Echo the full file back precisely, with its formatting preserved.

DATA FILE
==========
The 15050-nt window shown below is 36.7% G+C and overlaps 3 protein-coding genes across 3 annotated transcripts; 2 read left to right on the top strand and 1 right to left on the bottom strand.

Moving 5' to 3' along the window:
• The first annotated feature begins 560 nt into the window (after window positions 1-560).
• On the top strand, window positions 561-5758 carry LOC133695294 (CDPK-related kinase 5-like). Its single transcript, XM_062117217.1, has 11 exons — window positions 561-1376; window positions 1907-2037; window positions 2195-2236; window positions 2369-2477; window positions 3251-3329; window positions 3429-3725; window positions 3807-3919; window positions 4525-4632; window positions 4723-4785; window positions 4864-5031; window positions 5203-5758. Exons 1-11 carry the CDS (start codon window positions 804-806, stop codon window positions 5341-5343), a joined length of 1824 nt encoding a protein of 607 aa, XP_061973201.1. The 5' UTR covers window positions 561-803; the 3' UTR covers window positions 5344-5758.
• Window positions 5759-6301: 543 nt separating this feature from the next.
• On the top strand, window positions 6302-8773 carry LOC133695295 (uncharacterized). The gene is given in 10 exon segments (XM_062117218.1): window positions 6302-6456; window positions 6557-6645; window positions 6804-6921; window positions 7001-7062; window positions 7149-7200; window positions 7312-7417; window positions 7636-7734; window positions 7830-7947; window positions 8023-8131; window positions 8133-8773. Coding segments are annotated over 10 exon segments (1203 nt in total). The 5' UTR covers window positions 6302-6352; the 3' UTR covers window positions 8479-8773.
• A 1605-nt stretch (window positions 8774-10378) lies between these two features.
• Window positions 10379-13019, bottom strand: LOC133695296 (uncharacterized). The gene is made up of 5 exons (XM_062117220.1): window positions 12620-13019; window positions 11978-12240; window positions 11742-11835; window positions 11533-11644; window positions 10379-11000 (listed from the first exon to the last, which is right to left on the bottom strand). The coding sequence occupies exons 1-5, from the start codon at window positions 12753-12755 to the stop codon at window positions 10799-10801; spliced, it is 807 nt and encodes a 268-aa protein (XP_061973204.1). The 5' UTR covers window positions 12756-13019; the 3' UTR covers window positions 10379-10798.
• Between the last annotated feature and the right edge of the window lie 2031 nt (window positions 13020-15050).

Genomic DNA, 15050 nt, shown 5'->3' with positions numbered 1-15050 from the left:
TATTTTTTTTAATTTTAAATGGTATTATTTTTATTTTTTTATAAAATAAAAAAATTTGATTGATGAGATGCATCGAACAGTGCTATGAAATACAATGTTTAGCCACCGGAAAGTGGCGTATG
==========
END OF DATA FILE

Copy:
The 15050-nt window shown below is 36.7% G+C and overlaps 3 protein-coding genes across 3 annotated transcripts; 2 read left to right on the top strand and 1 right to left on the bottom strand.

Moving 5' to 3' along the window:
• The first annotated feature begins 560 nt into the window (after window positions 1-560).
• On the top strand, window positions 561-5758 carry LOC133695294 (CDPK-related kinase 5-like). Its single transcript, XM_062117217.1, has 11 exons — window positions 561-1376; window positions 1907-2037; window positions 2195-2236; window positions 2369-2477; window positions 3251-3329; window positions 3429-3725; window positions 3807-3919; window positions 4525-4632; window positions 4723-4785; window positions 4864-5031; window positions 5203-5758. Exons 1-11 carry the CDS (start codon window positions 804-806, stop codon window positions 5341-5343), a joined length of 1824 nt encoding a protein of 607 aa, XP_061973201.1. The 5' UTR covers window positions 561-803; the 3' UTR covers window positions 5344-5758.
• Window positions 5759-6301: 543 nt separating this feature from the next.
• On the top strand, window positions 6302-8773 carry LOC133695295 (uncharacterized). The gene is given in 10 exon segments (XM_062117218.1): window positions 6302-6456; window positions 6557-6645; window positions 6804-6921; window positions 7001-7062; window positions 7149-7200; window positions 7312-7417; window positions 7636-7734; window positions 7830-7947; window positions 8023-8131; window positions 8133-8773. Coding segments are annotated over 10 exon segments (1203 nt in total). The 5' UTR covers window positions 6302-6352; the 3' UTR covers window positions 8479-8773.
• A 1605-nt stretch (window positions 8774-10378) lies between these two features.
• Window positions 10379-13019, bottom strand: LOC133695296 (uncharacterized). The gene is made up of 5 exons (XM_062117220.1): window positions 12620-13019; window positions 11978-12240; window positions 11742-11835; window positions 11533-11644; window positions 10379-11000 (listed from the first exon to the last, which is right to left on the bottom strand). The coding sequence occupies exons 1-5, from the start codon at window positions 12753-12755 to the stop codon at window positions 10799-10801; spliced, it is 807 nt and encodes a 268-aa protein (XP_061973204.1). The 5' UTR covers window positions 12756-13019; the 3' UTR covers window positions 10379-10798.
• Between the last annotated feature and the right edge of the window lie 2031 nt (window positions 13020-15050).

Genomic DNA, 15050 nt, shown 5'->3' with positions numbered 1-15050 from the left:
TATTTTTTTTAATTTTAAATGGTATTATTTTTATTTTTTTATAAAATAAAAAAATTTGATTGATGAGATGCATCGAACAGTGCTATGAAATACAATGTTTAGCCACCGGAAAGTGGCGTATG